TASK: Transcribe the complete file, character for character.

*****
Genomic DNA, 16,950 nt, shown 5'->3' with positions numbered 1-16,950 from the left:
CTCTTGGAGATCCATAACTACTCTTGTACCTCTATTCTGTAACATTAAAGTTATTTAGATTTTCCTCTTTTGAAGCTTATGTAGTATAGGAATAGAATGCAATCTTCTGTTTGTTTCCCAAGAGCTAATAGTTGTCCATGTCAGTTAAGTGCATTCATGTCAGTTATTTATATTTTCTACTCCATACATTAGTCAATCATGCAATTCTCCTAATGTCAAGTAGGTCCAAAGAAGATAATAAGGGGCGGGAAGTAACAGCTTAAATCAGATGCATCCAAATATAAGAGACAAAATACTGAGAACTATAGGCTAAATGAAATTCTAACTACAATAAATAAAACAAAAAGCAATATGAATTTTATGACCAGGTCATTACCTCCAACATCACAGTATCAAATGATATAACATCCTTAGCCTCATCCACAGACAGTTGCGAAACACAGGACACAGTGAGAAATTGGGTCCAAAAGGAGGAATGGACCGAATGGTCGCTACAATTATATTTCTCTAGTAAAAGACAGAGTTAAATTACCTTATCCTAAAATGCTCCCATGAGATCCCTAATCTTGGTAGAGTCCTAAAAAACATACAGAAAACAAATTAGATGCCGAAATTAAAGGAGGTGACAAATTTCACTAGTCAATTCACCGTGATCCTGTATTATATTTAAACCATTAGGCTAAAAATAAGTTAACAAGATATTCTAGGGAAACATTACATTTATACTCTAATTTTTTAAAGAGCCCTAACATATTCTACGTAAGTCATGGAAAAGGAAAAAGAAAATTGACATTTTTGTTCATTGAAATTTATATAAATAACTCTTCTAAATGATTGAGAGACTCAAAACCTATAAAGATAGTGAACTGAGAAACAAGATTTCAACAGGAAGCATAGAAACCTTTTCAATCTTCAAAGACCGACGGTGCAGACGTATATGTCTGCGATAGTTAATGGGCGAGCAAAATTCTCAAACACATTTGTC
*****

Genomic DNA, 16,950 nt, shown 5'->3' with positions numbered 1-16,950 from the left:
CTCTTGGAGATCCATAACTACTCTTGTACCTCTATTCTGTAACATTAAAGTTATTTAGATTTTCCTCTTTTGAAGCTTATGTAGTATAGGAATAGAATGCAATCTTCTGTTTGTTTCCCAAGAGCTAATAGTTGTCCATGTCAGTTAAGTGCATTCATGTCAGTTATTTATATTTTCTACTCCATACATTAGTCAATCATGCAATTCTCCTAATGTCAAGTAGGTCCAAAGAAGATAATAAGGGGCGGGAAGTAACAGCTTAAATCAGATGCATCCAAATATAAGAGACAAAATACTGAGAACTATAGGCTAAATGAAATTCTAACTACAATAAATAAAACAAAAAGCAATATGAATTTTATGACCAGGTCATTACCTCCAACATCACAGTATCAAATGATATAACATCCTTAGCCTCATCCACAGACAGTTGCGAAACACAGGACACAGTGAGAAATTGGGTCCAAAAGGAGGAATGGACCGAATGGTCGCTACAATTATATTTCTCTAGTAAAAGACAGAGTTAAATTACCTTATCCTAAAATGCTCCCATGAGATCCCTAATCTTGGTAGAGTCCTAAAAAACATACAGAAAACAAATTAGATGCCGAAATTAAAGGAGGTGACAAATTTCACTAGTCAATTCACCGTGATCCTGTATTATATTTAAACCATTAGGCTAAAAATAAGTTAACAAGATATTCTAGGGAAACATTACATTTATACTCTAATTTTTTAAAGAGCCCTAACATATTCTACGTAAGTCATGGAAAAGGAAAAAGAAAATTGACATTTTTGTTCATTGAAATTTATATAAATAACTCTTCTAAATGATTGAGAGACTCAAAACCTATAAAGATAGTGAACTGAGAAACAAGATTTCAACAGGAAGCATAGAAACCTTTTCAATCTTCAAAGACCGACGGTGCAGACGTATATGTCTGCGATAGTTAATGGGCGAGCAAAATTCTCAAACACATTTGTC